It goes without saying that when it comes to MINI, the brand definitely aims to sell its cars mainly on the basis of style and quality. And here we have the ultimate MINI, the JCW Countryman with loads of chic to spare. But once you step inside the MINI JCW Countryman and drive it around some, it quickly reveals itself to be quite a practical little number. The John Cooper Works treatment certainly adds a sportier performance to the car, but it does so without getting in the way of the plain Countryman inside this JCW edition.

For the two weeks I spent with the car, I always looked forward to simply climbing inside of it, with its nightclub-feel interior. People approached me and complimented me on the car, even asking me questions about it – like how much it cost. They were interested. The car was like a mobile advertisement for itself. It definitely works on looks alone.


But there’s a lot more to it than that. The main element of the JCW tuning here is the 1.6 liter twin-scroll turbo four-cylinder engine which produces 160 kW / 218 PS and 280 Nm of torque (300 Nm with the over-boost function). Power which makes itself felt even in this heavy Countryman which weighs in at 1,400 kg. There’s always plenty of juice on tap for just about anything and the engine never feels like it’s a propped-up 1.6 liter. Sure, you hear the turbo at work (BMW’s 2.0 liter twin-scroll turbo is a little smoother and quieter) but it’s certainly not bothersome and you know that it is there to deliver the fun.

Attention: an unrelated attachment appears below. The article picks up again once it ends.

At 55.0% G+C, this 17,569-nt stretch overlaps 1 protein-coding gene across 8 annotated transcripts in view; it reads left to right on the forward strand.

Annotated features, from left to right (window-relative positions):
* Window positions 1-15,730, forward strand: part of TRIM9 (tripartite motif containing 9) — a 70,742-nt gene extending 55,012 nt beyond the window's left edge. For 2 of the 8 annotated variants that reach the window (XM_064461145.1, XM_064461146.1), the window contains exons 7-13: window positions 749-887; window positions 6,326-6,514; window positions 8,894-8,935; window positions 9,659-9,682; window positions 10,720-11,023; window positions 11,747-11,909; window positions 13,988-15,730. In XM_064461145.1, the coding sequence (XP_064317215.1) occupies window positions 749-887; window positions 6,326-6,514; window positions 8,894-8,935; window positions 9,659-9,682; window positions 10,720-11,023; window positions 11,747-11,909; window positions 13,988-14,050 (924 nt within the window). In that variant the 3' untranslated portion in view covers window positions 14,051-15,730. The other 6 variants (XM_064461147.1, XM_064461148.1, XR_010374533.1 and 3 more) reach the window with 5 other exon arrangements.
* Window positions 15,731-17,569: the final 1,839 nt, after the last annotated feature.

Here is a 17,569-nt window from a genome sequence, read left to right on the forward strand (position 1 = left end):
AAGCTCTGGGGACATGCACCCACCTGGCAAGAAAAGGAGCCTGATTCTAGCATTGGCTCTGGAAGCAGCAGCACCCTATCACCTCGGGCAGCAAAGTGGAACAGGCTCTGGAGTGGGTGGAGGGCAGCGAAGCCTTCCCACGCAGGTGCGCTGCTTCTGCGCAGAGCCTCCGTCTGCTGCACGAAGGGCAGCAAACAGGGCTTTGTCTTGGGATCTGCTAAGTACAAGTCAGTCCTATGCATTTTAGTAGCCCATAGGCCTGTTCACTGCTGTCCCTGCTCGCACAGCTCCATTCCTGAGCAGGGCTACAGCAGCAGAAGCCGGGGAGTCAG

Fuel-economy came in a little high at 11.1 liters/100 km but that was mostly in city driving and with a heavy foot outside of town to test the sporting mettle of the JCW. The JCW Countryman’s official figure is 7.9 liters/100 km on the mixed Swiss cycle. Still, those numbers are not bad for an all-wheel drive sport model where fuel economy is not going to be its biggest priority. But the JCW Countryman could do with some of BMW’s Efficient Dynamics tech to get that figure down somewhat.



Riding on 19-inch rims and with a suspension tightened and lowered by 10 mm all combine to provide a very sporty ride such as a car wearing the JCW badges should have. Bumpy city streets aren’t the easiest to drive on, though, with this harder set-up but take the car on the slalom roads of the Alps and you feel the handling that comes from that ride configuration. And the grip from the All4 traction makes itself felt too. The suspension is well-tuned to that kind of traction-oriented driving.

The six-speed automatic comes with a sport mode that matches well the full potential of this engine but I suspect a manual would make things more interesting for the driver and help lower that fuel-economy figure. But the fun-factor here is key – driving in the summer, taking this car to the beach, was pure joy, and I can only imagine how this MINI can delivery the thrills during winter excursions, particularly in a place like Switzerland.


Inside, this MINI is big enough to offer very comfortable room for rear passengers and the cabin, with its smooth leather finish and sultry LED lighting, provides a certain ambiance that’s unmistakeably MINI luxury. The trunk was large enough for several bags of beach gear and a couple of folding chairs. Yes, we took this car to the beach quite a bit and if there’s a closed-top car that is a perfect match for that kind of outing, this one is it.

My sister asks an indiscreet question.

“Is this a chick car?”

Well, most of the people who approached me to ask about it were men. And the car even works for a family with small kids – provided they can do with the limited trunk space. The John Cooper Works detailing distinguishes this Countryman too, particularly with the aerodynamic kit, to make it quite a unique and, dare I say, masculine MINI.

Final Thoughts

  • A practical, muscular MINI
  • A good buy for all seasons
  • Where’s the JCW diesel?